Blackstone Tomb is a significantly large (59 pages) adventure for first-level characters by Rowan and Doug Schultz. The adventure describes a forgotten tomb of heroes that has been desecrated by a necromancer; the necromancer was caught and killed, but his undead creations remain. The first part of the adventure sees the characters recruited to do various tasks for the soldiers who man outposts throughout the kingdom, which leads to them discovering the information about the forgotten tomb.
The adventure is a struggle to read. Quite frankly, the writing style is poor, and is badly in need of a good editor. Sentences just run on and on. Judicious pruning – and a better grasp of grammar – would do much to improve it. That said, even the suggested dialogue is extremely clunky.
This isn’t to say the adventure is without merit. Once you wade through the text, there are some nice encounters. The opening of the adventure reads in a very rail-roaded fashion, unfortunately, but I’m partial to any adventure that includes an encounter with some travelling gypsies. (Unfortunately, they then speak, but the problems with the dialogue have already been noted).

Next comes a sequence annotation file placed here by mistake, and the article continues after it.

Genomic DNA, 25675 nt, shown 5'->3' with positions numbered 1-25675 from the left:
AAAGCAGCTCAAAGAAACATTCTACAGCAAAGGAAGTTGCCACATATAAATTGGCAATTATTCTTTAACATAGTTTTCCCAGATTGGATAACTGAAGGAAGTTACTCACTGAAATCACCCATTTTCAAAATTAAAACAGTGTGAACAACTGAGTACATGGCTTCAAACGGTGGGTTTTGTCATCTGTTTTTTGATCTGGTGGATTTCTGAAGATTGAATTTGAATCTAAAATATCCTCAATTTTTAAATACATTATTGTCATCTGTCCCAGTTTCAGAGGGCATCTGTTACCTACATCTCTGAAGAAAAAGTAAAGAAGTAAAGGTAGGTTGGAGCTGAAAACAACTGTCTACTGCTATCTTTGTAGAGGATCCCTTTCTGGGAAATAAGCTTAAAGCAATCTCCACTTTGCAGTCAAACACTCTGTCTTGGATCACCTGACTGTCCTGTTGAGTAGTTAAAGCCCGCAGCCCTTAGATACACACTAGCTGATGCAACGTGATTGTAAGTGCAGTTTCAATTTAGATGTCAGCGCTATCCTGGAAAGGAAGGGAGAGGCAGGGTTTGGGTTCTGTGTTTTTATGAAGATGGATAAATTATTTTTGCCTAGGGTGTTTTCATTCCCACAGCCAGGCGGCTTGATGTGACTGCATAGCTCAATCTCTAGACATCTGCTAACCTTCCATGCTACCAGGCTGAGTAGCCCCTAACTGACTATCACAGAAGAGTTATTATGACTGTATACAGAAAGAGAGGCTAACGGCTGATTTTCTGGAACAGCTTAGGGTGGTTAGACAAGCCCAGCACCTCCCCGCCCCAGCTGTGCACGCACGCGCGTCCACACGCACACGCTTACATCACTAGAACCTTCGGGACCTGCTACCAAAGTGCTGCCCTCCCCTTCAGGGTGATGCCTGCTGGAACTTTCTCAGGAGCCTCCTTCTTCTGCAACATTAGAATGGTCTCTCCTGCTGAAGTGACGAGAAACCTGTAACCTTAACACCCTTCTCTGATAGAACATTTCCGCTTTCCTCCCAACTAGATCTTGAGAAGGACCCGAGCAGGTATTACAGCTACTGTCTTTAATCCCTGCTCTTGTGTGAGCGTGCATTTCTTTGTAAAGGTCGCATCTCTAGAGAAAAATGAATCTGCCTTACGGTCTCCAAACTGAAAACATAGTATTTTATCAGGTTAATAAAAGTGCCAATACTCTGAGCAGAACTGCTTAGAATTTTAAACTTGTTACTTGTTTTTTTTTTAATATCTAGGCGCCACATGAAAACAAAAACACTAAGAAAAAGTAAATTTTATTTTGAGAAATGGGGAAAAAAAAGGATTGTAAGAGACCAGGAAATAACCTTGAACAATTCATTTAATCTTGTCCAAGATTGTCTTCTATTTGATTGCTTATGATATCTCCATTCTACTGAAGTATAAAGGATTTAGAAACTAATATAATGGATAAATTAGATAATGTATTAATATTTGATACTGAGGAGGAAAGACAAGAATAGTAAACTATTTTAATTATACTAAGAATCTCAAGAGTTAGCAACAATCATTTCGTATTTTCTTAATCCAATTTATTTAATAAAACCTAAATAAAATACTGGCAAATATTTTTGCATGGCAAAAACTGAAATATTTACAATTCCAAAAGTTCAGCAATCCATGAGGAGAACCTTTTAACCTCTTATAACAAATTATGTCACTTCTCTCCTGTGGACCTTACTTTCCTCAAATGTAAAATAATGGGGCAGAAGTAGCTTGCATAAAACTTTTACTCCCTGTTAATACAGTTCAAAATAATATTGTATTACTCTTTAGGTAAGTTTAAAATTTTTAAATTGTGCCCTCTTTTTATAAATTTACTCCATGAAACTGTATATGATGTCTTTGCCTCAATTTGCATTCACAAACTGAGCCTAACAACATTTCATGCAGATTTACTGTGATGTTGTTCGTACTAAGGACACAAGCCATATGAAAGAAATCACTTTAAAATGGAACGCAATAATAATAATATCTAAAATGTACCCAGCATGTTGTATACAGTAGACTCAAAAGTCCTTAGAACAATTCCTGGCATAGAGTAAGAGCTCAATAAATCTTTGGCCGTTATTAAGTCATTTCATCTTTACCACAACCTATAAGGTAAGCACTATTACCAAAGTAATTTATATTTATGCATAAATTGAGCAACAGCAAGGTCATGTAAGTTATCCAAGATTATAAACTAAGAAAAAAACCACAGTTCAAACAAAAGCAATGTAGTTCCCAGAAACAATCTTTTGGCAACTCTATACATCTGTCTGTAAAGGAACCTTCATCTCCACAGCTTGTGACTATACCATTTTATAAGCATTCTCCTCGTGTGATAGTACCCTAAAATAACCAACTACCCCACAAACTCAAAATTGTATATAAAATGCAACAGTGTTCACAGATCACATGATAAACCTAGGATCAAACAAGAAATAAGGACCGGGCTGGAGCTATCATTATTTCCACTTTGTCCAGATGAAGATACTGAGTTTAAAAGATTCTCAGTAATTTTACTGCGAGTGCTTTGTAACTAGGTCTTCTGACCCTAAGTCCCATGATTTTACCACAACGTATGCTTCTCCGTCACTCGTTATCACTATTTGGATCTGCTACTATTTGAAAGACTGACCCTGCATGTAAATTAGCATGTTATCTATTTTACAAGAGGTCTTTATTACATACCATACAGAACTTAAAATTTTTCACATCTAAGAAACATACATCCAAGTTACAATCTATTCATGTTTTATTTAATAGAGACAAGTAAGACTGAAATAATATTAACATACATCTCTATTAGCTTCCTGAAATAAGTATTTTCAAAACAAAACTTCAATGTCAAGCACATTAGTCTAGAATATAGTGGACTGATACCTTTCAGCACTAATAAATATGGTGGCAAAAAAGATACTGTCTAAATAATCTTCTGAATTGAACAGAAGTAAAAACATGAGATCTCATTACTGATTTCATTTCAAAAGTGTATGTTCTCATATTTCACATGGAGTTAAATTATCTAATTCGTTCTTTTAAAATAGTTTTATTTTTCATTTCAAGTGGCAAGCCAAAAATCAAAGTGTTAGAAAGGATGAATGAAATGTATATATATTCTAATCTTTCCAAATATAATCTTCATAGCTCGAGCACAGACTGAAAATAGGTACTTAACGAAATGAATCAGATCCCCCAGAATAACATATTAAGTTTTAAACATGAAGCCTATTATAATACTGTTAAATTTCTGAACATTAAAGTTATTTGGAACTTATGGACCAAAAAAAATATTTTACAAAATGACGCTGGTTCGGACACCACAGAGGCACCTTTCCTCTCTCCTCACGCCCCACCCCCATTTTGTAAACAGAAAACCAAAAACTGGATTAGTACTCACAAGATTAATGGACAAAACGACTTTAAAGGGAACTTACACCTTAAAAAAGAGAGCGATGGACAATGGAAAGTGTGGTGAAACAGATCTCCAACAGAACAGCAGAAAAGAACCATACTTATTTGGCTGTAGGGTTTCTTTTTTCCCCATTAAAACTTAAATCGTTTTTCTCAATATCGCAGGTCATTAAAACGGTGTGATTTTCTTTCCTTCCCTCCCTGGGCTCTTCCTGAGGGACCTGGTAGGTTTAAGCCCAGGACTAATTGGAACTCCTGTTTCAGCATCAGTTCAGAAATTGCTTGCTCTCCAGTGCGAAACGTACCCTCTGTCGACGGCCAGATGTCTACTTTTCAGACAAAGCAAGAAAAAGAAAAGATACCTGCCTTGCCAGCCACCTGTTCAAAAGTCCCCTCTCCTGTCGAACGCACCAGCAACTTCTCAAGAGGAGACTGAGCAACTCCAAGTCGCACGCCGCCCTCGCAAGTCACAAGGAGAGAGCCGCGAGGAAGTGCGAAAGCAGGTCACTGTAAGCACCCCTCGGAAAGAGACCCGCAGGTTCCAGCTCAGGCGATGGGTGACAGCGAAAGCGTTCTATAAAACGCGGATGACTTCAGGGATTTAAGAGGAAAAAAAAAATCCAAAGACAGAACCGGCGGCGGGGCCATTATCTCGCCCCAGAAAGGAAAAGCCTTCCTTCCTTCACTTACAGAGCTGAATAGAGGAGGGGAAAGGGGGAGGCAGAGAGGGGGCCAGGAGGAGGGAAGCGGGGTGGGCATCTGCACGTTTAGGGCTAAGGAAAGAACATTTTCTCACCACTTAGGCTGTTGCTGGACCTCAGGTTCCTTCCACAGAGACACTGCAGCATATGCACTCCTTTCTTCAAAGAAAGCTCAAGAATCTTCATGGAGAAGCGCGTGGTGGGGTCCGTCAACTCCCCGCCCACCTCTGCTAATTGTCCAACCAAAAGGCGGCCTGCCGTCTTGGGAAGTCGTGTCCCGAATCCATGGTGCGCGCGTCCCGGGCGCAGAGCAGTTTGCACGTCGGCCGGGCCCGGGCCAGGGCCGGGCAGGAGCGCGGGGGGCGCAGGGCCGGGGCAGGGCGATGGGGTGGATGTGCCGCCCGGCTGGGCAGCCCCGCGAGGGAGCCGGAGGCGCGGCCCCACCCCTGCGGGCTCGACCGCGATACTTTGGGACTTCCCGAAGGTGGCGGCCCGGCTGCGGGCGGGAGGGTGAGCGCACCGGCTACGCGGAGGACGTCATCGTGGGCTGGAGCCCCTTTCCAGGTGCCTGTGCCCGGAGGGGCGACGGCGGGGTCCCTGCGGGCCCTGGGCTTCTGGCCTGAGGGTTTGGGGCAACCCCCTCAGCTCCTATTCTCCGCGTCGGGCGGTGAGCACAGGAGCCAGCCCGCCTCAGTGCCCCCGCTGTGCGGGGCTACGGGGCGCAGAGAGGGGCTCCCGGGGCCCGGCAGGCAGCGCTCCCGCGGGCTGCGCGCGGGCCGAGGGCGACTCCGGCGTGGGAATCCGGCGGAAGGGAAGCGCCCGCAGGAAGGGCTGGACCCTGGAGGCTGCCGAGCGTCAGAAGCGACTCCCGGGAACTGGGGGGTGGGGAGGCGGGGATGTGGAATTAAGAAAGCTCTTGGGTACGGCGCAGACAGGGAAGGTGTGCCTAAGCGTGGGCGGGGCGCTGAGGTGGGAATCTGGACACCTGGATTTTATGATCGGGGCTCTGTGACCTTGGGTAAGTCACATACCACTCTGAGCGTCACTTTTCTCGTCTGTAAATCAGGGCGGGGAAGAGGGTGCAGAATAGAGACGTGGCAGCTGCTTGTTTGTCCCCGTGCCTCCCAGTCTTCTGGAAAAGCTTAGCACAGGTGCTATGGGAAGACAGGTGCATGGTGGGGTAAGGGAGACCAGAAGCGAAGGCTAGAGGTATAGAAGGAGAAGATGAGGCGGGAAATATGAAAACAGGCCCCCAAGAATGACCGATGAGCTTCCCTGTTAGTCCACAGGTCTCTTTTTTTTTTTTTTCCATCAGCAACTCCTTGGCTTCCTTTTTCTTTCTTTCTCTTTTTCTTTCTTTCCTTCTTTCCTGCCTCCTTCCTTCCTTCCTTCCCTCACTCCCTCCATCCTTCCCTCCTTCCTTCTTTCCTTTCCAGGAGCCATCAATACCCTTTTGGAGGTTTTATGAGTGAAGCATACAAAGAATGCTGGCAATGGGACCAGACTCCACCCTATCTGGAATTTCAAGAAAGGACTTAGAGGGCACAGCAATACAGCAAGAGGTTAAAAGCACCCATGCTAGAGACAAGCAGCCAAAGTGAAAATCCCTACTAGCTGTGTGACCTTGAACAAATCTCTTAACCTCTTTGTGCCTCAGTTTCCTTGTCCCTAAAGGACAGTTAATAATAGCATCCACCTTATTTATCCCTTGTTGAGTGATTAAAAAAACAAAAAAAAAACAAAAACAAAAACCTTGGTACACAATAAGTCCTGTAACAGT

The dungeon at the heart of the adventure has some major conceptual problems. The background of the adventure describes a dungeon that soldiers have sealed because they’re too afraid to clear out the undead in it. The actual dungeon is for first level characters. Rooms contain “1 zombie” or “2 skeletons”. I’m not sure why it was ever sealed in the first place, because it really isn’t that dangerous and it wouldn’t be a problem for a party of well-trained soldiers who wish to avenge their lost ones. There’s a disconnect between the idea behind the adventure and the adventure itself; the idea would work far better if the dungeon was for higher-level characters and had tougher undead. It’s a good idea in the wrong place.
What’s good about the dungeon is how much description the rooms get. There are a few good tricks and traps, and the adventure also gives some good notes as to the actions of an NPC paladin who is likely to be accompanying the party through the tomb. The biggest flaw is in the distribution of the monsters: I don’t think there are enough of them. 3 skeletons is about the most dangerous encounter.
The map for the dungeon is hand-drawn and moderately clear. The formatting of the adventure is good, although the use of different colours for read-aloud text and yet another colour for dialogue feels a bit too much. It’s mostly an attractive product.
Ultimately, for such a long adventure, it feels quite slight in material. It’s often badly-written, and the dungeon feels entirely too mundane. There are good descriptions, but it doesn’t quite make up for the other flaws in the product.